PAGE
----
|Tree Nine before being damaged||After being damaged (taken with GeoPickle)|
Tree Nine, or Tree 9, is a 150 foot Douglas Fir, and is the ninth stop on the Seep Zone Interpretive Trail through UCSC's upper campus. It is located slightly northwest of Colleges 9/10. It was one of the more well-known trees on campus, largely because its entire 103-foot height was climbable, and the Pacific Ocean is visible from the upper branches. A boost (typically provided by a fallen branch leaning against the trunk of the tree) was typically needed to access the first few branches. For a period of time, a rope & pvc ladder was added to allow access to the 1st branches.
In 2010 the first 25 feet of branches of Tree Nine were removed by UCSC arborists, eliminating the ability to easliy climb the tree. "We recognize that this particular tree has special significance to some students and alumni. But our arborists believe that the tree will be healthier and live longer if lots of people aren't climbing in it," campus spokesperson Jim Burns said in a Santa Cruz Sentinel interview.1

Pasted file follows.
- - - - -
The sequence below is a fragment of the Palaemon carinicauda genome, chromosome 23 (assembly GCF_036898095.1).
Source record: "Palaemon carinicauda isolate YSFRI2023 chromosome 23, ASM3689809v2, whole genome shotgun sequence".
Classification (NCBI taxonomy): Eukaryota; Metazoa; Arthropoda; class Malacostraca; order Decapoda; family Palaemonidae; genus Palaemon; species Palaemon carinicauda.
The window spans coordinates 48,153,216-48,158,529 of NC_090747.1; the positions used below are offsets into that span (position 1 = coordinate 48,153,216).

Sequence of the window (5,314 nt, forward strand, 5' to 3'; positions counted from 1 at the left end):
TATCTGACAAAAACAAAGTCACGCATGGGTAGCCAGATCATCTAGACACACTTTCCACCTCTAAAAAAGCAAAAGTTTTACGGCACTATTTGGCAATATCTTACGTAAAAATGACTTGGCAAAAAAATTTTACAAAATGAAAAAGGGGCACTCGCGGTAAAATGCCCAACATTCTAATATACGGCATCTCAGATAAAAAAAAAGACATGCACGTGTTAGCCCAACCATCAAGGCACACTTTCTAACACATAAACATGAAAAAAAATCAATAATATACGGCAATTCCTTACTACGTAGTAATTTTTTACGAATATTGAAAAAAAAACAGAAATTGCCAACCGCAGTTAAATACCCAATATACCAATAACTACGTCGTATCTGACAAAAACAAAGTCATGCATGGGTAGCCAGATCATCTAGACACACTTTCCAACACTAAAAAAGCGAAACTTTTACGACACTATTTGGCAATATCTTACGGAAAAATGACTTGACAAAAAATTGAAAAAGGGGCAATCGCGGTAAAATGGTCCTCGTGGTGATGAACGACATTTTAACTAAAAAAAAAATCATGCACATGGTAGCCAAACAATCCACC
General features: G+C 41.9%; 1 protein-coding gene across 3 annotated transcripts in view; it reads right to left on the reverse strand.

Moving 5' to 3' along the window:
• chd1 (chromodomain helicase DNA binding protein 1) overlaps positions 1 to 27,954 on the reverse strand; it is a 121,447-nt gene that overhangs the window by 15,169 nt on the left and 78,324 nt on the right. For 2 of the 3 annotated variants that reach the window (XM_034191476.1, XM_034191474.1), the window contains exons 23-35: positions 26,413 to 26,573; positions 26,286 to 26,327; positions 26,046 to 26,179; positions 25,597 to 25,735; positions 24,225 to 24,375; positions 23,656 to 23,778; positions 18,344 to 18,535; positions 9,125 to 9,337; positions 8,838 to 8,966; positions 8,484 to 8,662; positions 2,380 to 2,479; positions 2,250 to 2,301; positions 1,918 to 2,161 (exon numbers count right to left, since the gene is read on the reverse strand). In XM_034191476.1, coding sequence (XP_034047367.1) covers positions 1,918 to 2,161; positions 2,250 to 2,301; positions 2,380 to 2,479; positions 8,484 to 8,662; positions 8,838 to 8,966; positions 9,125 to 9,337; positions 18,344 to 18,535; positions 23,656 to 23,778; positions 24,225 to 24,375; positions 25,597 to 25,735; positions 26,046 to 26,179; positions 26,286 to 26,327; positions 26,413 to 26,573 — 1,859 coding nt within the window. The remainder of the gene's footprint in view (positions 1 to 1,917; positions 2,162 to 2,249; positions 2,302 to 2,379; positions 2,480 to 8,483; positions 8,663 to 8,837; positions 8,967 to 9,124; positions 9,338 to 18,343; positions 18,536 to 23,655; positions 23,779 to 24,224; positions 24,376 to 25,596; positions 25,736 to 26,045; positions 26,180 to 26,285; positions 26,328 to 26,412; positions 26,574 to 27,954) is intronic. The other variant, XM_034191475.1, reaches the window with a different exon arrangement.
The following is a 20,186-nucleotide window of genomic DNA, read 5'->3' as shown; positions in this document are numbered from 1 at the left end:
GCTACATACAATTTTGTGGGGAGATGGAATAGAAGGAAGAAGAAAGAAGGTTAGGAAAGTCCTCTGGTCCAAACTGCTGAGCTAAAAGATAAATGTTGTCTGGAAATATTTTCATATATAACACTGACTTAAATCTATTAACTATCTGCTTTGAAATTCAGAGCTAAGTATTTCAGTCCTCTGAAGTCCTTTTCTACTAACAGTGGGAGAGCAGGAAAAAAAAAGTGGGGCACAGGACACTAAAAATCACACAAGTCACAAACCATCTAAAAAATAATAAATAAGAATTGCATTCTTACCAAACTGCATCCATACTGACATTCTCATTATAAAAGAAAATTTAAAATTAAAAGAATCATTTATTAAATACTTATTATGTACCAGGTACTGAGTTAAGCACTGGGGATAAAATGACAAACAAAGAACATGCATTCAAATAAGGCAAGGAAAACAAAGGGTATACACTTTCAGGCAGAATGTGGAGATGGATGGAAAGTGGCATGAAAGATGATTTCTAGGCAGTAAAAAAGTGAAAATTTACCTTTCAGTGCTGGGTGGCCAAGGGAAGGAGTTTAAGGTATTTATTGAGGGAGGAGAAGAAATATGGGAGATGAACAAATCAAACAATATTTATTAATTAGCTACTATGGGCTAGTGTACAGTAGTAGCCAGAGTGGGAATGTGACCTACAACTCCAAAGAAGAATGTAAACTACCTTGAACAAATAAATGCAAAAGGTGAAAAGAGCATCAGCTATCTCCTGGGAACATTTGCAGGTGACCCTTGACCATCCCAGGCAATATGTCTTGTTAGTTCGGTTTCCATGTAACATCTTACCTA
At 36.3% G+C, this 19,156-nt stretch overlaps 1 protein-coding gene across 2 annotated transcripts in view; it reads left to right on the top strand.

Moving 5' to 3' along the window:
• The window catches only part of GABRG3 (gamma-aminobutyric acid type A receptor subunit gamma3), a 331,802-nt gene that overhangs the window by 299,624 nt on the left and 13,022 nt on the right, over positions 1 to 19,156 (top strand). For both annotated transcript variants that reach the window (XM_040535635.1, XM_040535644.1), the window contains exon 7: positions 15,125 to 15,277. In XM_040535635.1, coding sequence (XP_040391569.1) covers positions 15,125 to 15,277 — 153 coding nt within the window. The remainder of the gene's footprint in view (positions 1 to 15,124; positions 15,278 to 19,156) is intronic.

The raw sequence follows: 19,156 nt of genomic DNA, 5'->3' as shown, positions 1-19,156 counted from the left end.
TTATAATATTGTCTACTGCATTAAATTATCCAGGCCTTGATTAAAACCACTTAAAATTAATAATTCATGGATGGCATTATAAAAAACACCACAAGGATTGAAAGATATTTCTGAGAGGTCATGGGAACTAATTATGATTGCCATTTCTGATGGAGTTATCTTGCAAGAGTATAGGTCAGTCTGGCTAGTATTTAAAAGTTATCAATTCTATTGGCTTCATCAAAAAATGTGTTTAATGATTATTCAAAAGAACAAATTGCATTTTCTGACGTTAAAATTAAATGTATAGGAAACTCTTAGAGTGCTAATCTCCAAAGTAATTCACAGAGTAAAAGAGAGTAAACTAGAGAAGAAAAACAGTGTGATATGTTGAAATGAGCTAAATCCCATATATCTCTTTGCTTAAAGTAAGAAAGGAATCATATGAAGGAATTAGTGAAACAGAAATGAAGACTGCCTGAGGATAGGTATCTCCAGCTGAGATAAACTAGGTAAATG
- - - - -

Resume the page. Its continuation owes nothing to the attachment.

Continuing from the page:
Of other interest is Tree Nine's status as a geocache (external link).
Tree Nine is accessible most easily via a small path leading southwest from the College Nine/Ten Meadow, or via a less obvious path headed south from Fuel Break Road. A map showing its location can be found here.
Tree Nine's name stems from the fact that it is the ninth stop along the Seep Zone Interpretive Trail. However, stories concerning the origins of its name are still told. For example, one story states that a girl fell while climbing the tree, and hit nine branches on the way down.
- 1UCSC attempts to stop students from climbing campus favorite 'Tree 9', by Tovin Lapan, Santa Cruz Sentinel, October 3, 2010, retrieved on October 3, 2010.